What is Calciphylaxis?

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  • Written By: Mary McMahon
  • Edited By: Kristen Osborne
  • Last Modified Date: 11 October 2019
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Calciphylaxis is a rare condition usually seen in patients with kidney failure. Patients with calciphylaxis experience localized death of skin and fatty tissue as a result of changes in the walls of their blood vessels. This condition can be fatal and there is no standardized approach to treatment. Patients in kidney failure should be monitored closely for physical changes that might indicate the onset of calciphylaxis, and their diet should be controlled to avoid risk factors for the disease.

In patients with kidney failure, the kidneys have difficulty expressing phosphate. This causes blood levels of phosphate to rise. The compound binds with calcium, and leads to deposition of calcium in the walls of the small blood vessels, a situation known as vascular calcification. Changes in the structure of the cell walls is associated with blood clots. The small blood clots impede the flow of blood to skin and fatty tissue, causing it to die. Calciphylaxis can be associated with hyperparathyroidism, which is when the body overproduces the parathyroid hormone, causing blood chemistry to become even more skewed.


The first sign of calciphylaxis is usually a reddish to purple blotch on the skin. Over time, the blotch develops into a dark area of ulcerated tissue. The patient usually experiences tingling, numbness, itching, and burning at the site. Because many conditions can cause tissue death, a biopsy is commonly recommended to check for signs of conditions such as necrotizing fasciitis. A pathologist examining the specimen will be able to see the increased levels of calcium that characterize calciphylaxis.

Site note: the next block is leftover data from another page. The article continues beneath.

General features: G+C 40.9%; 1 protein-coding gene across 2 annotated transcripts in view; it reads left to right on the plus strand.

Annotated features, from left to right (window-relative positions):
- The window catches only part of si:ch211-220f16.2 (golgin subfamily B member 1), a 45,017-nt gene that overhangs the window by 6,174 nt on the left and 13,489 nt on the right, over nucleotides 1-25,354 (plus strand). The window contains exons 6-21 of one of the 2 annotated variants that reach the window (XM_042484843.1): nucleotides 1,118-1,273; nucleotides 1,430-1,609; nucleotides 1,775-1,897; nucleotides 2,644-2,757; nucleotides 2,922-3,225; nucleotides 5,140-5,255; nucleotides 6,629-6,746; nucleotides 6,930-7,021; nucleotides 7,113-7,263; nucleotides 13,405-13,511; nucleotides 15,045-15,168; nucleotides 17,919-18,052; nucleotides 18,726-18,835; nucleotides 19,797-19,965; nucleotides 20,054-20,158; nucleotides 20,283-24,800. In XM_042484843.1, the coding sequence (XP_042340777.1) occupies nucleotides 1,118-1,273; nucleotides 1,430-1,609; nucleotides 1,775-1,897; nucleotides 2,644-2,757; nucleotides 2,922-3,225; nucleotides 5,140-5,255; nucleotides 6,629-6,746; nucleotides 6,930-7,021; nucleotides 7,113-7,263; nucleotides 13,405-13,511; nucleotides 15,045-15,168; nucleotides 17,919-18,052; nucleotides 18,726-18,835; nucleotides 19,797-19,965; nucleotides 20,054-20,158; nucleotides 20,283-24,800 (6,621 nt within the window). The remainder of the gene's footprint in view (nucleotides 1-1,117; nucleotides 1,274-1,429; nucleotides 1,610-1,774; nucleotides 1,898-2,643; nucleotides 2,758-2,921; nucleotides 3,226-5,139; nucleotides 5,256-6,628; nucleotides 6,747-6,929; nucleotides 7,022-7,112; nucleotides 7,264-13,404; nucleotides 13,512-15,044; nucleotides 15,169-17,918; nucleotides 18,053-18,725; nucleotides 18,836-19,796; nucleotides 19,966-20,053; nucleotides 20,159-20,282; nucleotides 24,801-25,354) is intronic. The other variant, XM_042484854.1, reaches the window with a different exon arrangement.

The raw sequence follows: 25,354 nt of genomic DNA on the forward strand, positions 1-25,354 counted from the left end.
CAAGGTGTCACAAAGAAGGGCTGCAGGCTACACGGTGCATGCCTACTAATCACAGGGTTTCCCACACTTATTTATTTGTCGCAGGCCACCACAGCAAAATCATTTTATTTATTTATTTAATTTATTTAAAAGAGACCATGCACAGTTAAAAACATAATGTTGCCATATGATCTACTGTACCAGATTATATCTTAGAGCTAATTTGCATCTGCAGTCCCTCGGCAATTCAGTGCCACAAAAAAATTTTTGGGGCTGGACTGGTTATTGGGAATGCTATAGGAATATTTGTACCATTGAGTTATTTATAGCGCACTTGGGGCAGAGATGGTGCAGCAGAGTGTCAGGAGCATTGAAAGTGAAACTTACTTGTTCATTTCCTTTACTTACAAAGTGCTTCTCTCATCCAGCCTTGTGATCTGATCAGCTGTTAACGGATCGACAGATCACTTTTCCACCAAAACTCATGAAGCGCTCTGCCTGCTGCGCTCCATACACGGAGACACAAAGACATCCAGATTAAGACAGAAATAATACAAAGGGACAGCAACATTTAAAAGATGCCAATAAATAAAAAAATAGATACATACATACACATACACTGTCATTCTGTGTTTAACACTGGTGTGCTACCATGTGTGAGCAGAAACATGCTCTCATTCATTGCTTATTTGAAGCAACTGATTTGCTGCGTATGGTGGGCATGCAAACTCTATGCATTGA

Treatment includes management of the wounds, along with changes to the patient's diet to limit the deposition of excess calcium. If a patient has hyperparathyroidism, medical or surgical treatment may be recommended to address the high levels of parathyroid hormone. Debridement of the ulcers is used to remove dead tissue for the purpose of limiting infection and inflammation. A wound care specialist may be consulted to provide a high level care to the patient, including treatment for the pain associated with the ulcerations.

This condition is also known as calcific uremic arteriolopathy. Some methods to prevent the onset of calciphylaxis include monitoring blood chemistry closely and adjusting the patient's treatment and diet to address abnormal levels, along with treating kidney failure aggressively. Kidney failure is associated with a number of other complications and it is advisable to receive treatment under the supervision of a nephrologist, which is a medical specialist who focuses on kidney care.


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